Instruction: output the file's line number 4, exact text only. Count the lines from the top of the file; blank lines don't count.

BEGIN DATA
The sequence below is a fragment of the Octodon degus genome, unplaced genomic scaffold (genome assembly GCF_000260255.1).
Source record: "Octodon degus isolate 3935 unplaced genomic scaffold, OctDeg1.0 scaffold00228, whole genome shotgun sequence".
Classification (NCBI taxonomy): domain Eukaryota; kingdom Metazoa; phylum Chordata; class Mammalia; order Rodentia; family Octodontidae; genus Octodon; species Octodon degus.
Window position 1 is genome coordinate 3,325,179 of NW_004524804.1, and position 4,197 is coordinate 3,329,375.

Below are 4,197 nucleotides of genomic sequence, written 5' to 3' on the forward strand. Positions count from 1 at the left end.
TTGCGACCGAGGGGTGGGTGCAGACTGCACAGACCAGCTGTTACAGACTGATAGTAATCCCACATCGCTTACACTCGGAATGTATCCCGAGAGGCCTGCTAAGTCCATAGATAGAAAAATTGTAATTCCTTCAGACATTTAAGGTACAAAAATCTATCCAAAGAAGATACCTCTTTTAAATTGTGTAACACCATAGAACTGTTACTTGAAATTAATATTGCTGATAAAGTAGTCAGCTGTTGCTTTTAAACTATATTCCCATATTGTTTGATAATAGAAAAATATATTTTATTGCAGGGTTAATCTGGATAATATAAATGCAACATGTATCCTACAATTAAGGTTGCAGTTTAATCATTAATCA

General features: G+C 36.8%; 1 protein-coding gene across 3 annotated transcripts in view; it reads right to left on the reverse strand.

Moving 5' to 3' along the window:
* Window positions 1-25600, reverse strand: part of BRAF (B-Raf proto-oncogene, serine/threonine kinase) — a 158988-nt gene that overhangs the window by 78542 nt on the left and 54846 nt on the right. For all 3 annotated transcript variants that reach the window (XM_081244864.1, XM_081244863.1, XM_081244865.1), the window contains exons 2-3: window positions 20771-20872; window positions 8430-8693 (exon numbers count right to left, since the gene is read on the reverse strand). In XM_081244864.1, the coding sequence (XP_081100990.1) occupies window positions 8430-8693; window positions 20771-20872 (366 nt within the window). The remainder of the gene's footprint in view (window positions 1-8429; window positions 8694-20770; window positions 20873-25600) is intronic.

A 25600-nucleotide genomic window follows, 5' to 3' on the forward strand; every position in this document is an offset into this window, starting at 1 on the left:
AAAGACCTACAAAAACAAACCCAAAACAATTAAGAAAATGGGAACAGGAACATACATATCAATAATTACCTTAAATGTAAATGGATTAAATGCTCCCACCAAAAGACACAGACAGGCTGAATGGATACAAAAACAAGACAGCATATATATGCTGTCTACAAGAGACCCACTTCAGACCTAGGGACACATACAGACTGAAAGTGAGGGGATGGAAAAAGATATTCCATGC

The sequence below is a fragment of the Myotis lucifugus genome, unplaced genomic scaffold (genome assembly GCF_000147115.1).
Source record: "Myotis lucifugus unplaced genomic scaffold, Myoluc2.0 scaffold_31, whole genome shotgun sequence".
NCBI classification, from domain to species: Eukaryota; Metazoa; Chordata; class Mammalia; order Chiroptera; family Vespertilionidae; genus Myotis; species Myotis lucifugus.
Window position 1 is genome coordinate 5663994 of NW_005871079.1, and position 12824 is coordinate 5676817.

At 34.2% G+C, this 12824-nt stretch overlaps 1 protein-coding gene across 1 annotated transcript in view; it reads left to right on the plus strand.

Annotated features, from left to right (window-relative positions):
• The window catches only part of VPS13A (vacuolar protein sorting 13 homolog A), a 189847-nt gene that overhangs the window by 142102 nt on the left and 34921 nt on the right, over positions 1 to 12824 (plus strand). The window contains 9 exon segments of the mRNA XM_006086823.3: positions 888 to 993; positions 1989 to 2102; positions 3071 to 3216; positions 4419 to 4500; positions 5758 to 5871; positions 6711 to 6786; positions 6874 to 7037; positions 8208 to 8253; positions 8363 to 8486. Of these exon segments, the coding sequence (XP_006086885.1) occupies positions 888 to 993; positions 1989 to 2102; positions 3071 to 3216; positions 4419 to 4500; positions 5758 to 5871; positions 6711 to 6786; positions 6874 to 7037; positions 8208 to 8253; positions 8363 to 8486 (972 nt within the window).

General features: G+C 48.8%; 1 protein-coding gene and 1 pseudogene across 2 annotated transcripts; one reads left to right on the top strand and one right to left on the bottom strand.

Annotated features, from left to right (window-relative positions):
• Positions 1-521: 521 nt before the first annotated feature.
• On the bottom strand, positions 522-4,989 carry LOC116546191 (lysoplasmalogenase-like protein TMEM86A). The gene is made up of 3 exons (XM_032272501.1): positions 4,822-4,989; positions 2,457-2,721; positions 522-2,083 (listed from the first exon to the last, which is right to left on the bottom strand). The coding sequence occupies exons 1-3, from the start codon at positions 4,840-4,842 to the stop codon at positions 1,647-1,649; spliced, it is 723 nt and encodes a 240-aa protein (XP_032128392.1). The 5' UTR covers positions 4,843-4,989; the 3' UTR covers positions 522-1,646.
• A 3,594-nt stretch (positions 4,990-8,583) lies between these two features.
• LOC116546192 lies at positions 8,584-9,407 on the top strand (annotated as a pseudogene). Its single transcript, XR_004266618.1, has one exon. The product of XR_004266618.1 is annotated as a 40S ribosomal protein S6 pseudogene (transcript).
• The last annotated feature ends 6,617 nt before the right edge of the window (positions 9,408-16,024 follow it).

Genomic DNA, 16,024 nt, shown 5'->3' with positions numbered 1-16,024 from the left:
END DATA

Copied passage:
Window position 1 is genome coordinate 3,325,179 of NW_004524804.1, and position 4,197 is coordinate 3,329,375.